If you consider cryonics to be an extension of life as opposed to a revival from death, it is easier to understand why cryonicists are so confused when their work is denounced as morally-corrupt science fiction. From their point of view, cryonics should be categorized with other medical discoveries like vaccines, antibiotics and soap in terms of their effects on increasing life-expectancy. Whether or not cryonics is morally wrong is overshadowed by the overarching issue of whether any life-expectancy-enhancing technology is inherently ‘bad’. We, as a society, have justified past breakthroughs in increasing lifespan so one should ask, what is all this uproar about cryonics?
It is easy to say that technologies like vaccines and soap are simply not comparable to cryonics because they are used prior to clinical death as preventative measures, while cryonics is a process strictly limited to post-mortem patients. However, how does this argument hold when we consider cardiopulmonary resuscitation (CPR)? CPR is commonly used as a way to revive someone after a clinical death. This technique is so universally accepted that it is taught to school children in case of emergency. Where do you draw the line between this and cryonics? Is it temporally-based, such that it’s only considered ‘ok’ if revival is within a few minutes of a stopped heart? Is it based on the cause of death so it’s ‘ok’ to bring someone back if they died of cardiac arrest but not of cancer?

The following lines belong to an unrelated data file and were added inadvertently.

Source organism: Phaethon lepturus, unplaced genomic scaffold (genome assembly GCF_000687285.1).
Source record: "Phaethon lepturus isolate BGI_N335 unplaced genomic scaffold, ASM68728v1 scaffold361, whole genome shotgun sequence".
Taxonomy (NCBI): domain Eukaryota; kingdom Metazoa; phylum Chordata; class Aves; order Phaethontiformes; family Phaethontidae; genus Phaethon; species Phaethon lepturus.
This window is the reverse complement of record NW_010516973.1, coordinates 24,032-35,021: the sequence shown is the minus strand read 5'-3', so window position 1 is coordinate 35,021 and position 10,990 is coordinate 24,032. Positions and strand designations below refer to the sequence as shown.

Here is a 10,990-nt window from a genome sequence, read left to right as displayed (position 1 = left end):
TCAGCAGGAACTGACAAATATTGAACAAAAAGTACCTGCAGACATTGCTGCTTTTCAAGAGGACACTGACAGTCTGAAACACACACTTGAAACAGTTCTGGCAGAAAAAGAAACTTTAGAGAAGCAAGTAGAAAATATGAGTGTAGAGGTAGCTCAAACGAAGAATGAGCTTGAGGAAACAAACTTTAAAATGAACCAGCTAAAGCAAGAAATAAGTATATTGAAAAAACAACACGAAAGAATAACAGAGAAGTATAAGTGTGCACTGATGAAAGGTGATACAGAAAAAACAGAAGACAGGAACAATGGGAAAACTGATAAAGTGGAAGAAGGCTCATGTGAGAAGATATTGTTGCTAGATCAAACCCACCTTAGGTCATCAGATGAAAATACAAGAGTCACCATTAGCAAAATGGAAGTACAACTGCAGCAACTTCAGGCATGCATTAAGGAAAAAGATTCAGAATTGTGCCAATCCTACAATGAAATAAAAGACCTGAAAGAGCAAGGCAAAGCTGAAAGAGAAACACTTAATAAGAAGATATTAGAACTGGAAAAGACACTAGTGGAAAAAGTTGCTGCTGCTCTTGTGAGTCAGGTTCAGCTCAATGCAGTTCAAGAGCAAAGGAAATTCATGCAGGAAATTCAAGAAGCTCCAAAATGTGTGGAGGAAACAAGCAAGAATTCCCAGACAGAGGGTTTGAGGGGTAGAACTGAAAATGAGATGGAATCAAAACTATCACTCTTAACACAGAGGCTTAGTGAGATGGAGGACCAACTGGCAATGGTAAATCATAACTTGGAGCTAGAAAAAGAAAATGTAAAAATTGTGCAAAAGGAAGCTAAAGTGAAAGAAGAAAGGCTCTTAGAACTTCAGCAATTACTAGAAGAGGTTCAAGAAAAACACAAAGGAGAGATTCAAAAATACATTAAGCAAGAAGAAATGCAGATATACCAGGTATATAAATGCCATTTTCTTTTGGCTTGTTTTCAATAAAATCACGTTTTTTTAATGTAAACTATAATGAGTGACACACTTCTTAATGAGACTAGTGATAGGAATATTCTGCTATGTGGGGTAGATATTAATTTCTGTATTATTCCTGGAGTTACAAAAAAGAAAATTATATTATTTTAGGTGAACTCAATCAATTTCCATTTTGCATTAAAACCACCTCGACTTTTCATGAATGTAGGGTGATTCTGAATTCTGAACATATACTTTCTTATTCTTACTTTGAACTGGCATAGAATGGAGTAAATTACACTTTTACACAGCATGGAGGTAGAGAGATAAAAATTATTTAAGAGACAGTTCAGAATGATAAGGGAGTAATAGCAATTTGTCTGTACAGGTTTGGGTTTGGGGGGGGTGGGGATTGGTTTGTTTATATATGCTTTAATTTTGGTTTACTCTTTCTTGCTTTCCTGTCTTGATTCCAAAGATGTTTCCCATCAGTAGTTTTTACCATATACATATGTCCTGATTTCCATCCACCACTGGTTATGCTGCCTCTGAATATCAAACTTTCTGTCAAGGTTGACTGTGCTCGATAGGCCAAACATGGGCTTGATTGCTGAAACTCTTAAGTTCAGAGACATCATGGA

These are delicate but pressing questions that need to be considered as cryonics continues to become a trendier topic of debate. As of 2016, cryonics has yet to produce a successfully revived patient. This leaves us with many unknowns and many practical considerations. Despite careful preservation work, brain damage is not out of the question. Vitrification agents could have unintended consequences. There may be obstacles in the revival process that just cannot be imagined at the present. We simply don’t know if it could work at all, let alone the ethical considerations if it were to be successful in the future. However, the crux of the matter is simple: people are choosing to preserve their bodies indefinitely instead of accepting a clinical death and if this is becoming a social issue, it is worth exploring this as more than science fiction.